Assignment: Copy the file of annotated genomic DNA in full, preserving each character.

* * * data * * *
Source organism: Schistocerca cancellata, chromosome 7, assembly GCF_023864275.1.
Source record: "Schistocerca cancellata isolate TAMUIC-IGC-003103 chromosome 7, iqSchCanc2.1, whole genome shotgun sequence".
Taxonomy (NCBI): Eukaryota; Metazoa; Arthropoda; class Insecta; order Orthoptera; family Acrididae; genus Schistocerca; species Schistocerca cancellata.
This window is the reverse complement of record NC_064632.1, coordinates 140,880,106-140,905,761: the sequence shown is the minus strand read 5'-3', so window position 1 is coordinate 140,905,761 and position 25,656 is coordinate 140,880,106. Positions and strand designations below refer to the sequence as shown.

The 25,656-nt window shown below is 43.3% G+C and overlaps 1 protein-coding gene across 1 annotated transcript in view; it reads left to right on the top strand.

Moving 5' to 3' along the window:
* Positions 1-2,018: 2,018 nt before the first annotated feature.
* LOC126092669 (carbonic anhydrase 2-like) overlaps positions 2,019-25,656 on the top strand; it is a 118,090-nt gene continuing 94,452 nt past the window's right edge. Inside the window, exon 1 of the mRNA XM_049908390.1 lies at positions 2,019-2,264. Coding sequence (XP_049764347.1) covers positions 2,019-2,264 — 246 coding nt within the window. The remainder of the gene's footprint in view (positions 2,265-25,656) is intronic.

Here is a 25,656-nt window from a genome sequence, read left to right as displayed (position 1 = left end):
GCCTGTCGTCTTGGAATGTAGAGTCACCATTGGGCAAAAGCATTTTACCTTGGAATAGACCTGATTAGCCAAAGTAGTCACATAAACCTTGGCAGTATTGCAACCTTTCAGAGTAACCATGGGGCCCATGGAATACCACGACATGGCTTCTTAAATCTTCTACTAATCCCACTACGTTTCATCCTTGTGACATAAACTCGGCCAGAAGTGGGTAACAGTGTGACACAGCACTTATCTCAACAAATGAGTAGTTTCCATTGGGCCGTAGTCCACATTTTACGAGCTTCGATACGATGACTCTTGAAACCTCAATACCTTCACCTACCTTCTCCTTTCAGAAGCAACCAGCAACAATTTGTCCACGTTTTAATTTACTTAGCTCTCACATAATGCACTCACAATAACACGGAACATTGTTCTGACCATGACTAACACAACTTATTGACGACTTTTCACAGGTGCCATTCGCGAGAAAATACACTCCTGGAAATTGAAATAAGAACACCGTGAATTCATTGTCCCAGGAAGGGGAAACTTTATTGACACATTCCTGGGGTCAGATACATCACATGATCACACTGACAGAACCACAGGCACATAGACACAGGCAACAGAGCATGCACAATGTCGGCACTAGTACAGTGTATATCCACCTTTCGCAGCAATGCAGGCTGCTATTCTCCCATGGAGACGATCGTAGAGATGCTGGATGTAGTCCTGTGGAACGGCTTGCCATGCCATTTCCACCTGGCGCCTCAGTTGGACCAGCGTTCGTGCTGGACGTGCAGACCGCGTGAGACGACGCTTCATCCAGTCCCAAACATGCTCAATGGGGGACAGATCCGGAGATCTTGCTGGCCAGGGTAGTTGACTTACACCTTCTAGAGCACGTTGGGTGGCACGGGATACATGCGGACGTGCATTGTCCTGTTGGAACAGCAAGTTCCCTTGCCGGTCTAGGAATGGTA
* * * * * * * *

Source organism: Schistocerca cancellata, chromosome 7, assembly GCF_023864275.1.
Source record: "Schistocerca cancellata isolate TAMUIC-IGC-003103 chromosome 7, iqSchCanc2.1, whole genome shotgun sequence".
Taxonomy (NCBI): Eukaryota; Metazoa; Arthropoda; class Insecta; order Orthoptera; family Acrididae; genus Schistocerca; species Schistocerca cancellata.
This window is the reverse complement of record NC_064632.1, coordinates 140,880,106-140,905,761: the sequence shown is the minus strand read 5'-3', so window position 1 is coordinate 140,905,761 and position 25,656 is coordinate 140,880,106. Positions and strand designations below refer to the sequence as shown.

The 25,656-nt window shown below is 43.3% G+C and overlaps 1 protein-coding gene across 1 annotated transcript in view; it reads left to right on the top strand.

Moving 5' to 3' along the window:
* Positions 1-2,018: 2,018 nt before the first annotated feature.
* LOC126092669 (carbonic anhydrase 2-like) overlaps positions 2,019-25,656 on the top strand; it is a 118,090-nt gene continuing 94,452 nt past the window's right edge. Inside the window, exon 1 of the mRNA XM_049908390.1 lies at positions 2,019-2,264. Coding sequence (XP_049764347.1) covers positions 2,019-2,264 — 246 coding nt within the window. The remainder of the gene's footprint in view (positions 2,265-25,656) is intronic.

Here is a 25,656-nt window from a genome sequence, read left to right as displayed (position 1 = left end):
GCCTGTCGTCTTGGAATGTAGAGTCACCATTGGGCAAAAGCATTTTACCTTGGAATAGACCTGATTAGCCAAAGTAGTCACATAAACCTTGGCAGTATTGCAACCTTTCAGAGTAACCATGGGGCCCATGGAATACCACGACATGGCTTCTTAAATCTTCTACTAATCCCACTACGTTTCATCCTTGTGACATAAACTCGGCCAGAAGTGGGTAACAGTGTGACACAGCACTTATCTCAACAAATGAGTAGTTTCCATTGGGCCGTAGTCCACATTTTACGAGCTTCGATACGATGACTCTTGAAACCTCAATACCTTCACCTACCTTCTCCTTTCAGAAGCAACCAGCAACAATTTGTCCACGTTTTAATTTACTTAGCTCTCACATAATGCACTCACAATAACACGGAACATTGTTCTGACCATGACTAACACAACTTATTGACGACTTTTCACAGGTGCCATTCGCGAGAAAATACACTCCTGGAAATTGAAATAAGAACACCGTGAATTCATTGTCCCAGGAAGGGGAAACTTTATTGACACATTCCTGGGGTCAGATACATCACATGATCACACTGACAGAACCACAGGCACATAGACACAGGCAACAGAGCATGCACAATGTCGGCACTAGTACAGTGTATATCCACCTTTCGCAGCAATGCAGGCTGCTATTCTCCCATGGAGACGATCGTAGAGATGCTGGATGTAGTCCTGTGGAACGGCTTGCCATGCCATTTCCACCTGGCGCCTCAGTTGGACCAGCGTTCGTGCTGGACGTGCAGACCGCGTGAGACGACGCTTCATCCAGTCCCAAACATGCTCAATGGGGGACAGATCCGGAGATCTTGCTGGCCAGGGTAGTTGACTTACACCTTCTAGAGCACGTTGGGTGGCACGGGATACATGCGGACGTGCATTGTCCTGTTGGAACAGCAAGTTCCCTTGCCGGTCTAGGAATGGTA